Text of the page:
Hearing Loss in Adults
- External meatus blocked by wax
Sensorineural hearing loss
- Loss of hair cells on cochlear as increase in age
- Audiogram; High frequencies lost first, low frequencies stay in normal range, no increased air-bone gap
- Usually noticed clinically after 60
- Variability in degree of hearing loss and age of onset
- No treatment to prevent worsening
- Can cause significant social and work handicaps
- Aural hearing aids used to improve hearing
Idiopathic hearing loss
- Sudden deterioration of hearing. Ear may feel blocked
- Tinnitus and vertigo can be present
- Thought to be due to viral infection of vascular event
- Rx; bed rest and vasodilators
Either due to sudden or prolonged exposure
Commonly occupational exposure; should wear ear protectors if exposed to more than 90dB
Tinnitus and ‘wooly ears’ experienced after exposure
Audiogram; loss of very high frequencies first
Rx; aural hearing aids
- Systemic aminoglycosides
- Cytotoxic agents
- Salicylates and quinine cause reversible damage
- Can cause hearing loss and imbalance as can affect cochlear and/or labyrinth.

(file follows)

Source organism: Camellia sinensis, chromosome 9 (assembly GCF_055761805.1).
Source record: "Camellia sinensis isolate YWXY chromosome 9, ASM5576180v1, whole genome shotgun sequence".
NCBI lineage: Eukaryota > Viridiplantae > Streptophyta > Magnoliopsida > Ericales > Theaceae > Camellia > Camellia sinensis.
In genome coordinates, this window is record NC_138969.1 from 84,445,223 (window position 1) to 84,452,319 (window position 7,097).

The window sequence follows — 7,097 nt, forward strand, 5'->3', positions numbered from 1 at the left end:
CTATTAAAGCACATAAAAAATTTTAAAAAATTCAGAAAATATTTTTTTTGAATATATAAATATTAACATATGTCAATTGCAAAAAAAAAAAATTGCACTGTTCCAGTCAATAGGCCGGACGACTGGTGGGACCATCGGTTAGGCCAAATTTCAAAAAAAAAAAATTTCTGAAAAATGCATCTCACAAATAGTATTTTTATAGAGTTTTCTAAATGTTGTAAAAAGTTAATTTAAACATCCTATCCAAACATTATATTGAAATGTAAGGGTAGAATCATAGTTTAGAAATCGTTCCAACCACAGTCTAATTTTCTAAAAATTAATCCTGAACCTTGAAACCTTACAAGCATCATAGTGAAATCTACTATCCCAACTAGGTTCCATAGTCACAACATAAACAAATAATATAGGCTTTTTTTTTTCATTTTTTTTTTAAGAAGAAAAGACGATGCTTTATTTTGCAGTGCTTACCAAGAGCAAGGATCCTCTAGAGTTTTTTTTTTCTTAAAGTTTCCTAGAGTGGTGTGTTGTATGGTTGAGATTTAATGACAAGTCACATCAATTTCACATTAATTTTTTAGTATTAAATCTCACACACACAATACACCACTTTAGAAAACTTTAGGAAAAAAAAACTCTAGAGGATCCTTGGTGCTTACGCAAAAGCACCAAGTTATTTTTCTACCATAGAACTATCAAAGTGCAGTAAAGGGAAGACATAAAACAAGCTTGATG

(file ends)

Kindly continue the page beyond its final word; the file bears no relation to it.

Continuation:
- Tumours of CNVIII
- Causes progressive unilateral hearing loss and tinnitus
- Investigate with MRI
- Rx; surgical removal
Conductive hearing loss
Classified according to the anatomical location of the pathology
External auditory meatus
Wax; removal by cotton buds usually impacts wax and worsens obstruction.
- Rx; soften using sodium bicarbonate TDS or hydrogen peroxide then syringe or remove by blunt hook.
- Keratosis obturans; accumulation of desquamated skin which can erode the canal
- Exostoses; bony growths which occlude external meatus. Common in swimmers. No treatment needed unless causing problems.
Perforation; traumatic or due to chronic otitis media.
- Rx; either heal naturally or tympanoplasty carried out